he’s read in 30 countries. This is my parking guy. And it’s a great story about how
anybody can participate today in the global conversation. And he’s a wonderful man,
and we’ve become friends. And as I say, a
terrific democracy advocate for his own country. Well, I then explained to
him how to write a column. If the world is a big data
problem, this is my algorithm. I explained to him that a
news story is meant to inform. I could write a news story
about this event that would inform better or worse. But a column is
meant to provoke. So I’m either in the heating
business or the lighting business, that’s what I do. I either do heating or
lighting, I’m either stoking up an emotion
in you, or I’m illuminating something for you. And ideally, I’d do both, and
I produce either heat or light or both. But to create heat or light
requires a chemical reaction. And you have to combine
three substances. The first is what
is your value set? What do you stand for? What are you promoting? Or you a communist, a
capitalist, a neocon, a neoliberal, a libertarian,
a Keynesian, a Marxist? What are the set
of values you’re trying to push into the world? Second, how do you
think the machine works? So the machine is my
shorthand for what are the biggest forces shaping
more things in more places in more ways on more days? Because as a columnist,
I’m always carrying around in my head a working hypothesis,
always being updated, about how the main gears and
pulleys of the world work. Because what I’m trying to do
as a columnist is take my value set and push the machine. And if I don’t know how it
works, I either won’t push it, or I’ll push it in
the wrong direction. And lastly, what
have you learned about people and culture? Because there’s no column
without people, and there are no people without culture. How does the machine
affect people and culture and how do they come back
and impact the machine? Stir those three together. Let it rise, and
bake for 45 minutes. And if you do it right,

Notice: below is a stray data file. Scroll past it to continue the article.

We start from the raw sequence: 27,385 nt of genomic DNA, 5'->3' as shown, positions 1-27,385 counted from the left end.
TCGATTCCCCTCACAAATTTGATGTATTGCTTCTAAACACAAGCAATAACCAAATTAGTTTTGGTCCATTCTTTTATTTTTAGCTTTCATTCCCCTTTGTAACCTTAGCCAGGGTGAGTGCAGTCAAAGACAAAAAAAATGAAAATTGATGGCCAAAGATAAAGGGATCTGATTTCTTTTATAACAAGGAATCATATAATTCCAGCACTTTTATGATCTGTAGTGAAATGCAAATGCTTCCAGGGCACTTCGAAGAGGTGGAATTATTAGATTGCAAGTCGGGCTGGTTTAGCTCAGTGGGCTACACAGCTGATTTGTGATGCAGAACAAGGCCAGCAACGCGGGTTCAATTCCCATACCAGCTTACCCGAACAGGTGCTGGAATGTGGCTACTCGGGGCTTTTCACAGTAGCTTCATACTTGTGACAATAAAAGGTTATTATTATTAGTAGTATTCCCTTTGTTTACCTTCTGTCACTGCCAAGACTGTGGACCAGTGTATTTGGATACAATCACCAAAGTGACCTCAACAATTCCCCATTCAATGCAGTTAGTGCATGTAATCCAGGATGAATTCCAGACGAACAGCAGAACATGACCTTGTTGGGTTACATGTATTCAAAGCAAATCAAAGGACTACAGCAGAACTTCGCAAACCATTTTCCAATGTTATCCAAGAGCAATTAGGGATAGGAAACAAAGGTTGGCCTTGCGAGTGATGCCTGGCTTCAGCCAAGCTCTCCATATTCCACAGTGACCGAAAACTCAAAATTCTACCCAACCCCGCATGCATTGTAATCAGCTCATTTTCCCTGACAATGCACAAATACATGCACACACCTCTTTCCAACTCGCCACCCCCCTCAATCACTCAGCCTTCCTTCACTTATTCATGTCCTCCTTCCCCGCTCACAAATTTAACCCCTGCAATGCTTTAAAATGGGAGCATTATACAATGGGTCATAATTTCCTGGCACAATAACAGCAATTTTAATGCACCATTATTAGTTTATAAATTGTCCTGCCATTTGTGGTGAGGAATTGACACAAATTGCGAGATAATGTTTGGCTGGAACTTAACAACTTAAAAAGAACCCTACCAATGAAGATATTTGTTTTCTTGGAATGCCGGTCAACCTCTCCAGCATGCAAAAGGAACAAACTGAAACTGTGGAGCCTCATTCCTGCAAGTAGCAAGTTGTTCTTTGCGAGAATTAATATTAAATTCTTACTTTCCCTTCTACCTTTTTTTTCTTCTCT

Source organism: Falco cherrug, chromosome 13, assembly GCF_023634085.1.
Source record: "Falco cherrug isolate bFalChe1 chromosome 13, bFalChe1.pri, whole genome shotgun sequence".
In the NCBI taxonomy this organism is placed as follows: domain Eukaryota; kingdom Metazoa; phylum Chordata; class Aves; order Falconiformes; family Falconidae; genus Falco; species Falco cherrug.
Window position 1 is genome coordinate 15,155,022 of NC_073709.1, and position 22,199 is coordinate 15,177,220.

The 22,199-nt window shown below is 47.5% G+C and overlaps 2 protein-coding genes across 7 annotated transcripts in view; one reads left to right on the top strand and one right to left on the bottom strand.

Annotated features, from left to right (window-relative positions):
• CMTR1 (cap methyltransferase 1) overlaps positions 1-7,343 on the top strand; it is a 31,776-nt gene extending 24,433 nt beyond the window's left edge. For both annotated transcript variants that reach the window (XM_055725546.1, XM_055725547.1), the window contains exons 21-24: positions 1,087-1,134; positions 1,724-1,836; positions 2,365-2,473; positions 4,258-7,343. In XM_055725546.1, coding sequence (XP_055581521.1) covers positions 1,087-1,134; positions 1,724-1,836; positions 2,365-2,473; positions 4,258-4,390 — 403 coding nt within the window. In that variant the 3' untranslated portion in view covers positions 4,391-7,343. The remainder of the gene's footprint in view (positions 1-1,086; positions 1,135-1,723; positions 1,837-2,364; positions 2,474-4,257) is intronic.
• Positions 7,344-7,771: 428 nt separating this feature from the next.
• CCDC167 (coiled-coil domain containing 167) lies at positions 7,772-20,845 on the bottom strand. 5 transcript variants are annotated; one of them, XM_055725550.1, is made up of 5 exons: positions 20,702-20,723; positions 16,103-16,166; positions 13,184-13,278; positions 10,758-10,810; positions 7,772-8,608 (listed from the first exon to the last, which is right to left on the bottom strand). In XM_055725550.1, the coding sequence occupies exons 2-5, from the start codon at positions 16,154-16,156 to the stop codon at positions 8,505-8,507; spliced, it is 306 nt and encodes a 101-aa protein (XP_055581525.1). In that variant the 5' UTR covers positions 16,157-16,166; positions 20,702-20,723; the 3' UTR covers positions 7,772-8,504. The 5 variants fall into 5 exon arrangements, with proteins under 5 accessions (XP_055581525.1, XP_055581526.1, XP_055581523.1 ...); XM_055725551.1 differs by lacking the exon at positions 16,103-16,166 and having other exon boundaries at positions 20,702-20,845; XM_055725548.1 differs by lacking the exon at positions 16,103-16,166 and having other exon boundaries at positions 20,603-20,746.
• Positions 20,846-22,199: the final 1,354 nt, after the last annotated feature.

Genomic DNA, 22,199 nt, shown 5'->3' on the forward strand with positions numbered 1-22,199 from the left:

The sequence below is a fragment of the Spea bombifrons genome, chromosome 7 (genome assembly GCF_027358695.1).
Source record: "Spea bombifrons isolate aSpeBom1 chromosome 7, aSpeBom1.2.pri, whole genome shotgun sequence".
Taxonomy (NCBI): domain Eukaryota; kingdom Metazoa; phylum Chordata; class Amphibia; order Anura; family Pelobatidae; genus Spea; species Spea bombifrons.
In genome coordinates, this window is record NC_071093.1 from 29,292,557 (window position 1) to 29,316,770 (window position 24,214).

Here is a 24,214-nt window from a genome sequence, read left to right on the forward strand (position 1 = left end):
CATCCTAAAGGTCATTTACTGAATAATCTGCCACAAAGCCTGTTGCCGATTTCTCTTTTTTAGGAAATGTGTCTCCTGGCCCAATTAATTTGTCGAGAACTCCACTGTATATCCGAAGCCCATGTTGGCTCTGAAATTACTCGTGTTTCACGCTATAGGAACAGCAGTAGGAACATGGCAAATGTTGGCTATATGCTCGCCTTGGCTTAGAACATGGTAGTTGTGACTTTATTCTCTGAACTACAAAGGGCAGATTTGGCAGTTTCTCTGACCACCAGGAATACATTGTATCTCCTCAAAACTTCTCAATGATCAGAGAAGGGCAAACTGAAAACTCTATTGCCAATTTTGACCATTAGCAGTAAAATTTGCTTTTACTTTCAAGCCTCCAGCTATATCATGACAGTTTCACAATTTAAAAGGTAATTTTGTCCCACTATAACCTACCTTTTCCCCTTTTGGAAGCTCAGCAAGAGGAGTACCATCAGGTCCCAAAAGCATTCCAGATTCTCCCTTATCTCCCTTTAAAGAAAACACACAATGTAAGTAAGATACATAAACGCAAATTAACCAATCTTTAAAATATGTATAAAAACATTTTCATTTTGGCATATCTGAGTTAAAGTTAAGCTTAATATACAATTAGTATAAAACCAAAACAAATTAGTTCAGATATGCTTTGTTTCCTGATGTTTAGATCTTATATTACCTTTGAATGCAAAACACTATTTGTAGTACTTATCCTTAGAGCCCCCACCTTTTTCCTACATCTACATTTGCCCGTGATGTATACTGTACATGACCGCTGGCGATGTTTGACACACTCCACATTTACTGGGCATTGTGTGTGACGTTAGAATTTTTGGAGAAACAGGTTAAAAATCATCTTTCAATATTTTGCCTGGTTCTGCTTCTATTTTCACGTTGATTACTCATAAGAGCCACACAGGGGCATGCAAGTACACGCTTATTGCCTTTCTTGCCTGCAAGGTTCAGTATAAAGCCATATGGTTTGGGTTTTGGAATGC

you’ll produce a column that produces heat or light. You’ll know you’ve done that by
the reaction readers give you. They might say, I
never knew that. That’s a good reaction. You produced some light. I never connected those things. That’s a good reaction. I never looked at it that way. That’s a good reaction. Your favorite,
you’ll live for this. Happens four times a year. You said exactly what I felt,
but didn’t know how to say. God bless you. I want to kill you dead,
you and all your offspring. I get that. That tells you you’ve
produced heat, OK? Any one of those
reactions will tell you you’ve written a
successful column. Well, the more I
explained this to Ayele, the more I started to step back
and say, I’ve been doing this, I’ve been a columnist
for 22 years. What’s my value set? Where did it come from? Because as readers of my
column know, I’m not really, I’m not quite a liberal. I’m a radical free trader and
a super capitalist actually. But I’m certainly not
a conservative, either. And that’s because
my values actually did not emerge from a
library or philosopher. They emerged from the
small town in Minnesota where I grew up in the
’50s, ’60s, and ’70s. I grew up in a time and
place where politics worked. And it had a huge impact on me. How do I think the
machine works today? And what have I
learned all these years about people and culture? And I decided that was the
book I wanted to write, and that’s what
this book is about. That’s the journey. So let me begin by breaking
the book into two parts. The first half is about